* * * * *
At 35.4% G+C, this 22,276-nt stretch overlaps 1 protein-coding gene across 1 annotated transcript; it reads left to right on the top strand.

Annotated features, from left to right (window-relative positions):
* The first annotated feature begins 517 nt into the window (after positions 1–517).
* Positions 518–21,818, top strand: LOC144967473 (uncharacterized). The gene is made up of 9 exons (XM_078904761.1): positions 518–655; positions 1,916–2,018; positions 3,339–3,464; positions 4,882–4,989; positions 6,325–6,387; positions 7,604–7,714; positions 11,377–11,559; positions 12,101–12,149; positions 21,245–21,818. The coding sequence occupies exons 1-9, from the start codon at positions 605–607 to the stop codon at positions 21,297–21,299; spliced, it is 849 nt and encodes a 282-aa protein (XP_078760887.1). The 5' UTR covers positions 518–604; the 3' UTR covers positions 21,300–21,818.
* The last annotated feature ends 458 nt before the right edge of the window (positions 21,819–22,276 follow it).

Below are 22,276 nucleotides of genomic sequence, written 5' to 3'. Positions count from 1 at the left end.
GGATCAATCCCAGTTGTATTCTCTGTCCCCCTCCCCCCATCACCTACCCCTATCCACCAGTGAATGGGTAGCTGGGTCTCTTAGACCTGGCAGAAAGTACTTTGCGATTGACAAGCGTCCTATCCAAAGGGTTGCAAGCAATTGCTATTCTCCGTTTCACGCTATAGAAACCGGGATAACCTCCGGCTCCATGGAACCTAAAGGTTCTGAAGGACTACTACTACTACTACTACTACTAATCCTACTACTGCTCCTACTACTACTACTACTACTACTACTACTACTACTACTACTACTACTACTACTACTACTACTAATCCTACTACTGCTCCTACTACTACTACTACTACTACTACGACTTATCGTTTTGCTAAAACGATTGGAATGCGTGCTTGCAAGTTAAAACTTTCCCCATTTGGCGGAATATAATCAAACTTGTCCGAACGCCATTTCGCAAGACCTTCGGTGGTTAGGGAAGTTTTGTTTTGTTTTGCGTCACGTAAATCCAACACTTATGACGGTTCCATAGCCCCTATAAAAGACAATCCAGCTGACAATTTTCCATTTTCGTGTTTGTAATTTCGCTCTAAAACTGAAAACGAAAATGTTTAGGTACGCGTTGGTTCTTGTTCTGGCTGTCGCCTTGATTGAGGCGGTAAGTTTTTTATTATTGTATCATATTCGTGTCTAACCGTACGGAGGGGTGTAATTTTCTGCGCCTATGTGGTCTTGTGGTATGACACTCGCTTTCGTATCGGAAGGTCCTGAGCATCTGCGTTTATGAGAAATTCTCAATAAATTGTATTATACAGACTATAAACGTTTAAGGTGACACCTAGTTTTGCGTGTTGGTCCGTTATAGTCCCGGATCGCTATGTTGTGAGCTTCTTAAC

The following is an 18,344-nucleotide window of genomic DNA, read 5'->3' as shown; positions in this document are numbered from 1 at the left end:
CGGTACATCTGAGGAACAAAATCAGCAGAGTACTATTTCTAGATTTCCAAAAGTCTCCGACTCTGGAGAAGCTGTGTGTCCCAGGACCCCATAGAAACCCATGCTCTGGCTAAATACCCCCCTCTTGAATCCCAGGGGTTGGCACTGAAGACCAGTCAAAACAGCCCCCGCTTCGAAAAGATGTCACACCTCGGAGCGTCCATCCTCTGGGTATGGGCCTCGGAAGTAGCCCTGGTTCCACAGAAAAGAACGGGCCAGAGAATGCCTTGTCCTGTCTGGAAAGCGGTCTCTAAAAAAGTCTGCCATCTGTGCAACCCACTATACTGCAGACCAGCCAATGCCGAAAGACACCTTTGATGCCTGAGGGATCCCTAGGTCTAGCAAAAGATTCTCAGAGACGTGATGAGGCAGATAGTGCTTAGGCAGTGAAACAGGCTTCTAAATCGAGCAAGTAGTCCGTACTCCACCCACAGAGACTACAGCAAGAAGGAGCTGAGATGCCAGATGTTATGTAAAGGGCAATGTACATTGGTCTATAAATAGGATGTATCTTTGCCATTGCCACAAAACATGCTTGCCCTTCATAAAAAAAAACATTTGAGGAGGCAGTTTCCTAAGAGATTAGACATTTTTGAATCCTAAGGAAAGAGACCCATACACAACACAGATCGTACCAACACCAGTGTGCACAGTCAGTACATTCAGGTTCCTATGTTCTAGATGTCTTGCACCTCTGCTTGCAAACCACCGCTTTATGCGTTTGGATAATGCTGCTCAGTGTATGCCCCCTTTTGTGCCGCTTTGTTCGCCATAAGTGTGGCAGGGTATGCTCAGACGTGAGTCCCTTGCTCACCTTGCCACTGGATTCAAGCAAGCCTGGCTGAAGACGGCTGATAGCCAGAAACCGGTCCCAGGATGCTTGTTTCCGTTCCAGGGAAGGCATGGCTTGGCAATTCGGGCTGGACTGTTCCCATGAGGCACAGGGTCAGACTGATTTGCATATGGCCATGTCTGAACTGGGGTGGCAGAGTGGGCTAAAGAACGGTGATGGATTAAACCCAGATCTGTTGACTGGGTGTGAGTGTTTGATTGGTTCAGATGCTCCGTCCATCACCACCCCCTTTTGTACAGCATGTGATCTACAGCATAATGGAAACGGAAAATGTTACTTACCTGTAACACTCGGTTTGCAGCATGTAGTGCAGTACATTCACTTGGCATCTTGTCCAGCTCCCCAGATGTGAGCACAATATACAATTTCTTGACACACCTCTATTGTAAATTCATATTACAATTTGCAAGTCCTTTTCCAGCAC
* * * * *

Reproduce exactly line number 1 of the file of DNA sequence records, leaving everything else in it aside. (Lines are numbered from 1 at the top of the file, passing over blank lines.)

At 35.4% G+C, this 22,276-nt stretch overlaps 1 protein-coding gene across 1 annotated transcript; it reads left to right on the top strand.